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New Tax Law Provides Greater Certainty in Business Tax Planning

Until the Tax Relief, Unemployment Insurance Reauthorization and Job Creation Act of 2010 (the “Tax Relief Act of 2010”) became law on December 17, 2010, the fate of a number of existing tax relief provisions were unclear.

In the waning days of December 2010, it was widely believed that current tax provisions would be extended in light of continuing economic strain, but, at the same time, many provisions were set to expire automatically and revert to previous, less favorable provisions if new law had not been enacted before the end of the year. This uncertainty made business tax planning difficult. Fortunately, whatever one may think of the underlying tax policy, the Tax Relief Act of 2010 eases this uncertainty and makes business tax planning a bit easier, at least until the end of 2012, when it, too, is set to expire.

Here, in summary, are some of the provisions of interest to businesses and their owners.

Capital gains and dividend rates have not increased for 2011 and 2012: The individual capital gains and dividend rates remain at 15% through 2012, rather than increasing to 20%. (The law also provides taxpayers in the lowest tax brackets with relief by maintaining the capital gains and dividend rates at 0%).

100% bonus depreciation for 2011 and 50% bonus depreciation for 2012: For 2011, 100% of the cost of certain new business property placed in service during the year can be deducted in 2011. For 2012, 50% of the cost of the same type of property placed in service during the year is deductible in that year.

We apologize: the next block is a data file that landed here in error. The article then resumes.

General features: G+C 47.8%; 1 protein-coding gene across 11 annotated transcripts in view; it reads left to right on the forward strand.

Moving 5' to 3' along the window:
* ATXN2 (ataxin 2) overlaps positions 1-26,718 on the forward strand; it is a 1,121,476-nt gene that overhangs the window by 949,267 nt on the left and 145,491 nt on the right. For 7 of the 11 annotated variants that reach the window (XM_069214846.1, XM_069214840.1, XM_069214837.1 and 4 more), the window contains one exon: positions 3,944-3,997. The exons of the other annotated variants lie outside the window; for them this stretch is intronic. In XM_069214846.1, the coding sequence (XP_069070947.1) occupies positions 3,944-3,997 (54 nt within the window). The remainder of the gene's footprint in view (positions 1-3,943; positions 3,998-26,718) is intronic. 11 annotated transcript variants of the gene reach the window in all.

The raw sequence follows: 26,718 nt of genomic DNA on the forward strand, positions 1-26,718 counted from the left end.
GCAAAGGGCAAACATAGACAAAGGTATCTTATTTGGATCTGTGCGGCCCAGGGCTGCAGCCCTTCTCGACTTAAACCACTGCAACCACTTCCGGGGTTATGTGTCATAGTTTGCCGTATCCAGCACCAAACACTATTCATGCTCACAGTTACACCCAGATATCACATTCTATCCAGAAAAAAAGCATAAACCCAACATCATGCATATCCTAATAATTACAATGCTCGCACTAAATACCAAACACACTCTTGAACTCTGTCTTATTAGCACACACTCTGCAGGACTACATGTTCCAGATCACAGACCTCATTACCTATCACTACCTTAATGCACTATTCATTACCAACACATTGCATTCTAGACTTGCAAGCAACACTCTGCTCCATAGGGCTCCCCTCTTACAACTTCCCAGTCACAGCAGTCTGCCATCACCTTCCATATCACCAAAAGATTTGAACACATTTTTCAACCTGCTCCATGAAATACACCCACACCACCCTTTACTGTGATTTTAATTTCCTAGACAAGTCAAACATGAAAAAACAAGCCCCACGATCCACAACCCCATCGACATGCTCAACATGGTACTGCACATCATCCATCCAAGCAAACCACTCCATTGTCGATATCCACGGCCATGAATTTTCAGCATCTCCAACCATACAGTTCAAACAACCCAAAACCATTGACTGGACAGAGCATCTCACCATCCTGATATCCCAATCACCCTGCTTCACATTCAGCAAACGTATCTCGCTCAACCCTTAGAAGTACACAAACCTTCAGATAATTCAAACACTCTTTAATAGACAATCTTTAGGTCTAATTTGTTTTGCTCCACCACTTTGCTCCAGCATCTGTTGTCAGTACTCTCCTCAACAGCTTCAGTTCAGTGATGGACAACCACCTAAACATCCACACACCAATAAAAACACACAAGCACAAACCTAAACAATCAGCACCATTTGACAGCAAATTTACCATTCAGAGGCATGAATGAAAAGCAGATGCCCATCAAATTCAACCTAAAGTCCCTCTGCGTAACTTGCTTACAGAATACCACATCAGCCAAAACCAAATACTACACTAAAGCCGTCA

Section 179 deductions for tangible business property continue for 2011 and 2012: For 2011, up to a maximum of $500,000 in cost of new or used tangible property or off-the-shelf software used in business and placed in service during the year can be deducted as an expense in 2011, subject to reduction of the $500,000 maximum to the extent that the cost of tangible business property placed in service in 2011 exceeds $2 million. For 2012, up to a maximum of $125,000 in cost of the same type of property placed in service during the year can be deducted as an expense in that year, subject to reduction of the $125,000 maximum to the extent that the cost of tangible business property placed in service in 2012 exceeds $500,000.

The R&D credit is reinstated for 2011: The tax credit for certain research and development expenses, which expired at the end of 2009, was reinstated for 2010 and 2011.

Individual tax brackets are not increased for 2011 and 2012: Individual tax brackets remain at 2010 levels through 2012. Without this extension the 10%, 25%, 28%, 33%, and 38% individual tax rates would have been increased to 15%, 28%, 31%, 36%, and 39.6%, respectively.

For more information please contact Jeremy T. Garner at (410) 583-2400 or garner@bowie-jensen.com.

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